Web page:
The Touchstone by Edith Wharton

Title: The Touchstone
Author: Edith Wharton
Published in 1900

The Touchstone is Wharton’s first published novella.

Edith Wharton has long been one of my favorite authors. I first read The Age of Innocence on the heels of the Scorsese adaptation, starring Winona Ryder and Michelle Pfeiffer, which was released back in 1993, and fell in love with the rich interior lives of her characters. After a more recent reread, I added The House of Mirth, The Custom of the Country, Summer, and Glimpses of the Moon to my list.

One of my friends recently hosted a read-along of Wharton’s second published full-length novel, The House of Mirth. I didn’t participate in the read-along, but reading her posts, I realized that I wanted to get back to Wharton and finish off some more of her lesser works. The only major work that I haven’t already read is Ethan Frome, which has been on my TBR for years. Wharton, though, is one of those authors who can be read and reread endlessly. Her books increase in resonance and complexity on reread.

Years ago, when I was new to kindle, I bought one of those omnibus kindle editions that claims to be the “complete” works of Edith Wharton. It’s actually not – Wharton wrote far enough into the twentieth century that not all of her books are out of copyright, so some of her later novels/novellas are missing. In addition, as it turns out, I don’t really like reading omnibus editions. I like to be able to see where I am in the flow of book (beginning/middle/end) so that I can better understand where I am in the story. However, one of the benefits of the compilations is that I can access books that are otherwise fairly inaccessible. Some of Wharton’s late, forgotten novels, might be difficult to lay my hands on.

In any case, though, The Touchstone is long out of copyright, so it’s included in my compilation and that’s how I was able to read it. It was her first published novella, is around 125 pages long, and is the first of her stories set in “Old New York,” a location and era that she understood well. The book’s protagonist, Glennard, is a classic Wharton character – a young(ish) man, a bit on the fringes of the best old New York society, and a bit impoverished. He has fallen in love with Alexa Trent but doesn’t have enough money to marry. He has opportunities to invest, but lacks the money to take advantage of them.

As he’s reading a magazine one day, he sees that there has been an increasing interest in the letters of Mrs. Margaret Aubyn, an author with whom he carried on a long and very intimate correspondence. She was in love with him, he was not in love with her. Her story was a bit reminiscent of Mrs. Olenska, from The Age of Innocence – she had married unwisely, and was at least emotionally abused by her husband, whom she ultimately fled. Glennard sees an opportunity to make quite a bit of money by selling the letters for publication, and carries out a private sale. The letters are published in two volumes without an indication of who had received the letters, and are avidly read by his society circle, who are both titillated and condemnatory of the person who violated Mrs. Aubyn’s trust by publishing the letters.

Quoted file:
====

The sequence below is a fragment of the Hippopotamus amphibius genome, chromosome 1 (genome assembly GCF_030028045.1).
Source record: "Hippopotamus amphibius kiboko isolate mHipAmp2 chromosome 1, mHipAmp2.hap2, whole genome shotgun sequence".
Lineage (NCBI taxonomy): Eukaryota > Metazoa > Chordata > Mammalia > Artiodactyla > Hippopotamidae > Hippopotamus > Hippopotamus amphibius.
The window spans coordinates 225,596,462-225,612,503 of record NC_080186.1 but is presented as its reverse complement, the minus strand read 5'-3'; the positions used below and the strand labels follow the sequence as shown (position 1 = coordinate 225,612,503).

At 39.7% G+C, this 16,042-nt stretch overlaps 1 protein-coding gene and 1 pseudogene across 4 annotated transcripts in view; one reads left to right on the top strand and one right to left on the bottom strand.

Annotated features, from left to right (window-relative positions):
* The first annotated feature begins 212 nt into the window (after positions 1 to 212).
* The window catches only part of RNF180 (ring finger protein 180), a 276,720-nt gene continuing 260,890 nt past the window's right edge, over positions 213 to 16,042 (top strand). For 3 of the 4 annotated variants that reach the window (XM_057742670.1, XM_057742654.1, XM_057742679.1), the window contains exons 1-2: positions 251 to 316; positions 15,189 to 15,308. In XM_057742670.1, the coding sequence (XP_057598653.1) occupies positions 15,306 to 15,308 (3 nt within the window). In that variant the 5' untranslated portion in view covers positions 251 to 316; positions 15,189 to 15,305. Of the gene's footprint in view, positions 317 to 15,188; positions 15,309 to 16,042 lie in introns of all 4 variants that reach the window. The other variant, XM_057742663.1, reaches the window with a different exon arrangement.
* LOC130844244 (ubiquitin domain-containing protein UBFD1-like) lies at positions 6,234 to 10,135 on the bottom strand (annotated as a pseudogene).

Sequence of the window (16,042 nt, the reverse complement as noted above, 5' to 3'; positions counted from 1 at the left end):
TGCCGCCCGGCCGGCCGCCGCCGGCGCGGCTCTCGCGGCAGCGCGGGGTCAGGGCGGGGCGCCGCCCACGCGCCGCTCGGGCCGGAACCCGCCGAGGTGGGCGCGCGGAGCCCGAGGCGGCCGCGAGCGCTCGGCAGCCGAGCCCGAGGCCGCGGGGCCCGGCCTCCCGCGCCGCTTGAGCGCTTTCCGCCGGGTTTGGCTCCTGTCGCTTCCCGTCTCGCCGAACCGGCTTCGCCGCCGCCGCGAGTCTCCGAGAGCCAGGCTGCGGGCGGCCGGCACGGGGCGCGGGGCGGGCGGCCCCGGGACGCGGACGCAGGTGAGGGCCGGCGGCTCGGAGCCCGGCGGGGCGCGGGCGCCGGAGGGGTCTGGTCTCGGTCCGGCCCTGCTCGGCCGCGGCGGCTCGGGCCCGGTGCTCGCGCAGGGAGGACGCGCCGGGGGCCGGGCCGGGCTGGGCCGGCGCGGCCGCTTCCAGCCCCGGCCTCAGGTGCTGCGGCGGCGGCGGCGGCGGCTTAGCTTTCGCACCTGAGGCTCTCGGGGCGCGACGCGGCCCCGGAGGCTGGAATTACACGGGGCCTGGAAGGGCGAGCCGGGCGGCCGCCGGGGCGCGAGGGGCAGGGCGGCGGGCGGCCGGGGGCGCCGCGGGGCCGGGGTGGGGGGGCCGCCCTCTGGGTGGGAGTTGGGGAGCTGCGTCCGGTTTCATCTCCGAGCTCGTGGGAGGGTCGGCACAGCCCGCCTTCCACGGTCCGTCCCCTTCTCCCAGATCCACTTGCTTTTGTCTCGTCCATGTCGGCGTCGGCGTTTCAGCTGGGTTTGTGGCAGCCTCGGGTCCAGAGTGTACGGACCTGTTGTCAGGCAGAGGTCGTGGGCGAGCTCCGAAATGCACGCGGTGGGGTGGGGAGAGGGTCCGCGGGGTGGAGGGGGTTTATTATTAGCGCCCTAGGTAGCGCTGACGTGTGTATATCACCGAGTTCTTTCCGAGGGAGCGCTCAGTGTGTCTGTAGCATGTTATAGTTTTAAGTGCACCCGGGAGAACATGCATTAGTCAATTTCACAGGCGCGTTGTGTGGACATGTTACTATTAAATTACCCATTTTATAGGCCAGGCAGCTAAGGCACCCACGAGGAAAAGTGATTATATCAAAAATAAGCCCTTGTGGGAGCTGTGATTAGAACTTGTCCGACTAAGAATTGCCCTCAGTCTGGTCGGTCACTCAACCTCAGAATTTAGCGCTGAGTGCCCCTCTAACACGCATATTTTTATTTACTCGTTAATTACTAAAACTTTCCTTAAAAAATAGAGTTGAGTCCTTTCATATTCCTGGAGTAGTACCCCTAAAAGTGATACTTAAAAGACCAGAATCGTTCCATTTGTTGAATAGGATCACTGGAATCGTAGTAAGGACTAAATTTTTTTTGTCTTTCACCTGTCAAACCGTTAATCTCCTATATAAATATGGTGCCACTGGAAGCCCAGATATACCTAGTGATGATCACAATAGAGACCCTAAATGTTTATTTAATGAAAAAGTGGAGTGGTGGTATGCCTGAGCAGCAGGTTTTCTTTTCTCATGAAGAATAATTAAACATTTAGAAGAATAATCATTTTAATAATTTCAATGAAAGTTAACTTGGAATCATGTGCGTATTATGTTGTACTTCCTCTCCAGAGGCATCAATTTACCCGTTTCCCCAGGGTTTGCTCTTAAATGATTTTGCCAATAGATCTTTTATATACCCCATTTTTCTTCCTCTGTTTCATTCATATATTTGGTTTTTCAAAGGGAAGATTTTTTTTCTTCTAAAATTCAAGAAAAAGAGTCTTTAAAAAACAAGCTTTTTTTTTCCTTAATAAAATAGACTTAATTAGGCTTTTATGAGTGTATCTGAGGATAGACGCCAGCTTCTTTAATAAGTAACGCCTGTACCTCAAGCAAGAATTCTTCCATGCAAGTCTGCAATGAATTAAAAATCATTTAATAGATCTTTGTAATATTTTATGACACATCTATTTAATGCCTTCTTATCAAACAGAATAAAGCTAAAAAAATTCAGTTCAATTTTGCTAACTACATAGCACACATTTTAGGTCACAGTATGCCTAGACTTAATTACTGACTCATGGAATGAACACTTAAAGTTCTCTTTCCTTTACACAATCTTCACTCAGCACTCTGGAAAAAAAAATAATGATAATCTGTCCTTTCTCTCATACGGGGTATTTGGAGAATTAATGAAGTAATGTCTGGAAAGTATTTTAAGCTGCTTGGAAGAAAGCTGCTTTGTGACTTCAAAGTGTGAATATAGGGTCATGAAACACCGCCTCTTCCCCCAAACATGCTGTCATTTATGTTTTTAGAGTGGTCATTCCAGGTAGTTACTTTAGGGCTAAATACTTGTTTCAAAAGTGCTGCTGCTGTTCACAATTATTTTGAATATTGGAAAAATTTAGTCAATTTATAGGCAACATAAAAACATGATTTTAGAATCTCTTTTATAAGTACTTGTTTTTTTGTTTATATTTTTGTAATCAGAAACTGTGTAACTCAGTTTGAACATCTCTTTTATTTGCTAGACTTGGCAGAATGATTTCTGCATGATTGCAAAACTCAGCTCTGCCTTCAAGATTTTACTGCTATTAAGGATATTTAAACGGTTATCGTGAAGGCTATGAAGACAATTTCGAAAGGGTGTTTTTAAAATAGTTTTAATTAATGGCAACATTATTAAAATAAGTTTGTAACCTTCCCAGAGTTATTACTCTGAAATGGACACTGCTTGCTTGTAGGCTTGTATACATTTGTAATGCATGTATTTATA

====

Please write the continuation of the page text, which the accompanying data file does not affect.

There is a lot of depth to this short story. Glennard is initially uncomfortable about publishing the letters, and as he makes more money off of the breach of trust, his discomfort increases until it begins to destroy his marriage and his self-conception, both of which have been tainted by his decision to sell the letters. Both Glennard and Alexa are emotionally frozen and unable to work through the issues that arise – Glennard thinks that Alexa has figured out where his money comes from, but is unable to breach the subject with her because he is so ashamed and he is convinced that she will hate him if she knows. Alexa can tell that something is wrong, but isn’t aware what it is until she figures it out. We are pretty much only in Glennard’s head, so Alexa is the literary equivalent of a marble statue, which is pretty much how Glennard thinks of her. When Alexa receives her own copy of the book and reads the letters with great interest, the walls that Glennard has put up to shield himself from his own shame fall.

“He sank into a chair, staring aimlessly at the outspread papers. How was he to work, while on the other side of the door she sat with that volume in her hand? The door did not shut her out – he saw her distinctly, felt her close to him in a contact as painful as the pressure on a bruise.

The sensation was part of the general strangeness that made him feel like a man waking from a long sleep to find himself in an unknown country among people of alien tongue. We live in our own souls as an unmapped region, a few acres of which we have cleared for habitation; while of the nature of those nearest us, we know but the boundaries that march with ours.”